Welcome Statements

JIRCAS International Symposium Proceedings
Full text

Hello everyone. My name is Saigo. I am Research Councilor of the secretariat of Agriculture, Forestry and
Fisheries Research Council (AFFRC) of MAFF. It is my great pleasure to say a few words at the opening of the
JIRCAS International Symposium 2012. As Dr. Iwanaga has just mentioned, we are beset with a significant
population increase globally, and there has been economic development of some developing countries, as well as
increasing demand for biofuel, which is driving up global demand for agricultural products. Adding to this
challenge is climate change and biodiversity, which are also having an impact. Therefore, agricultural production
is beset with significant pressures today.
As already mentioned, in the United States this year there were events of high temperatures as well as droughts,
which are driving up global food prices. In developing nations, the price volatility as well as climate change and
changes in the social environment will exert enormous pressure because they are vulnerable to such changes.
International forums have been held within the political world as well as research areas. For example, in May of
this year in Kazan, Russia, the APEC Food Security Ministerial Meeting was held. During this meeting the APEC
Kazan Declaration on Food Security was adopted. Research and development in the agriculture areas as well as
strengthening the capacity of researchers in the developing nations were identified to be important challenges
going forward. Against this backdrop, we must strengthen the resilience of food production against climate
change as well as natural disasters. We must achieve this by having researchers working together globally.
With respect to Japan, the grand design for food production is the basic plan for food agriculture and agricultural
villages. It has been emphasized that we will contribute to the world’s food security by providing technical
cooperation to developing nations as well as contributing to the global environmental issues through actively
implementing research and development globally. In the basic plan for AFFRC, we are emphasizing the need to
implement technological development to tackle the issues of poverty and hunger, as well as the global
environmental issues. However, this cannot be implemented by one country alone, and therefore we hope that we
can make available the technologies we have developed in Japan for the purpose of international research.
In Japan, because we have limited land we have always used land in a multifaceted way. We have been managing
agriculture as well as national resources. I believe that people in Japan have utilized the benefit of the ecological
environment, and this is evaluated very highly. Recently, the FAO has established the so-called “World
Agriculture Heritage” to showcase the traditional agriculture methods utilizing the local environment as well as
for the land-utilization system by protecting biodiversity. Satoyama of Noto and Sado have been designated a
world agricultural heritage.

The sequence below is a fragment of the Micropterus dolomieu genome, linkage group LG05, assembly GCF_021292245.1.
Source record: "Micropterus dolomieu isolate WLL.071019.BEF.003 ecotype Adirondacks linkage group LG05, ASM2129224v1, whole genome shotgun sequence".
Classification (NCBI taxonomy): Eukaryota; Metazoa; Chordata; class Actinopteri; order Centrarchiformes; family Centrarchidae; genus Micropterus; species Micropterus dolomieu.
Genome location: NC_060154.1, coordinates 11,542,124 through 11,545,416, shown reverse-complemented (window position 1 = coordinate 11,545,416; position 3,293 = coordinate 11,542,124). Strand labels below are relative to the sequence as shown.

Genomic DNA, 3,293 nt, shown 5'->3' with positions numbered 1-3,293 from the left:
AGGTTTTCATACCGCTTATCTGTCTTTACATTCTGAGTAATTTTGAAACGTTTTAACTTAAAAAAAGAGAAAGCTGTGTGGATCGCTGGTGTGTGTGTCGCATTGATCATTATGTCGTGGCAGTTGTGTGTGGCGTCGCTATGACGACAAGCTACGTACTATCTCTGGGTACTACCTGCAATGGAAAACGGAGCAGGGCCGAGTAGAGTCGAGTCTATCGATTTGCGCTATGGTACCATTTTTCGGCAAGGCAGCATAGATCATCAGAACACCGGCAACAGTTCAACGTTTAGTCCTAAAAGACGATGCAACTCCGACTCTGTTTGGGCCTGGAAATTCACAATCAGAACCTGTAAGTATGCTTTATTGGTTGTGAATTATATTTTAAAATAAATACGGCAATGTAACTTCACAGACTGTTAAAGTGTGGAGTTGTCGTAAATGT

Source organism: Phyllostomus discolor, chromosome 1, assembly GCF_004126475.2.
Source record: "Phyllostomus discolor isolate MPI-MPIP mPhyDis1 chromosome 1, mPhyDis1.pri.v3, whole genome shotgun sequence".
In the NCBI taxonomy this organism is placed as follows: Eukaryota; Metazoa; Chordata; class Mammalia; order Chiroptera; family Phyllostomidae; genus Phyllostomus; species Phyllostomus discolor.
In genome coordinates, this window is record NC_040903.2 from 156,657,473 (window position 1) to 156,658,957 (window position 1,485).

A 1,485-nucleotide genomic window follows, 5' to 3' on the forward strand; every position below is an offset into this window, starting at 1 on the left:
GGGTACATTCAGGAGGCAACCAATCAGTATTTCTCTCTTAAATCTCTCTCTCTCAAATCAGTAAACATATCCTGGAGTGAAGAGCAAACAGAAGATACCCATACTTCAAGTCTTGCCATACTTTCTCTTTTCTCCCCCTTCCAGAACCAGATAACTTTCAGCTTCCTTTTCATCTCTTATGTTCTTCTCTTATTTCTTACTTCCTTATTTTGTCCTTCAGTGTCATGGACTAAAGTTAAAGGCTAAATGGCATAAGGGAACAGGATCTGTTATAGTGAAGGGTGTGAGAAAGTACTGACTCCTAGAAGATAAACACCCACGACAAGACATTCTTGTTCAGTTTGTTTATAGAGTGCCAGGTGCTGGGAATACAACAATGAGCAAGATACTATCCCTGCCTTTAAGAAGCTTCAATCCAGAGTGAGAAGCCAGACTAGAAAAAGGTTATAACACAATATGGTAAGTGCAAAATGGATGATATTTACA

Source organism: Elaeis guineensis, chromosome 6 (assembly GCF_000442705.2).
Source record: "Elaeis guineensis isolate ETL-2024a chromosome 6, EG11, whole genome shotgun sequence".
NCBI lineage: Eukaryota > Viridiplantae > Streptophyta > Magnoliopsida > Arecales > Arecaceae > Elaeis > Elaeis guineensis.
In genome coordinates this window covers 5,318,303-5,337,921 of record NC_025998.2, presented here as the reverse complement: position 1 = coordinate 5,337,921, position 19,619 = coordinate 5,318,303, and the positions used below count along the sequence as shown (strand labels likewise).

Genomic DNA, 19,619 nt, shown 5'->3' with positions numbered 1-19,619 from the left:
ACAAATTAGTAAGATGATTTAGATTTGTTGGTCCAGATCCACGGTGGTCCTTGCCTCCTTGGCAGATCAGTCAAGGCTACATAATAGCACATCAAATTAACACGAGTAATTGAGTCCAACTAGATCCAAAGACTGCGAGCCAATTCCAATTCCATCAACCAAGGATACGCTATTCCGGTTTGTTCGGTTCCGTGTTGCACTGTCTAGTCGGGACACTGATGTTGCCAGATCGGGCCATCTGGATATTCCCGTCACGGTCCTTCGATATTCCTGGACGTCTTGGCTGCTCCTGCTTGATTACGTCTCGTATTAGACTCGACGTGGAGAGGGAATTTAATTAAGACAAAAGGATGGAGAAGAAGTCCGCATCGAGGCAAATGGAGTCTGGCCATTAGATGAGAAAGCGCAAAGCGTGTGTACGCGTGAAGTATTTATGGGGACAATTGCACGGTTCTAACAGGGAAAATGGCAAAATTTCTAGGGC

The multi-functionality of agriculture is very rooted in Japan, and eco-service preservation, a more modern term, is now often used, which means that we have always placed emphasis on the traditional technologies prevailing
in our country. At the same time, this is also bringing about resilience against natural disasters. So this is not just
traditional technology but has to be based on scientific knowledge as well. We would like to utilize our experience
as well as technologies to enhance the resilience for developing nations. In terms of the global research efforts,
The Global Research Alliance (GRA) has been promoted by New Zealand from 2011. Furthermore, one of the
research programs of CGIAR is the CCAFS. Agricultural research for climate change has been pursued. Japan is
taking a proactive role in these frameworks. For example, in the rice paddy group of the GRA, one of our
researchers from Japan who is present here today is serving as the joint chairman. JIRCAS, the organizer of
today’s event, has been very active in developing nations to pursue comprehensive research in the areas of
agriculture, forestry, and fisheries. It is also serving as a focal point in the CGIAR, working together with the
international agricultural research organizations as well as international institutions, making contributions.
For this symposium, we have participants who are responsible in the area of research and development, as well
as from the government in the area of agriculture. We will be sharing the results of research and engaging in
discussions regarding how we can enhance resilience for a better food production system, as well as discussing
issues prevailing in Asia and African continents. That is the reason why we have to focus on the substance of
these efforts to make this more meaningful.
I hope that significant discussions can take place during this symposium. On the part of MAFF, the result of the
discussions of the symposium will be brought to bear in our activities. In closing, I would like to express my hope
for the success of this symposium, and also express my gratitude and respect to the organizers and the people who
are engaged in research. Thank you.

Date of issued
Creator Masamichi Saigo
Publisher Japan International Research Center for Agricultural Sciences
Available Online
Issue 2012
spage 9
epage 10
Rights Japan International Research Center for Agricultural Sciences
Language eng

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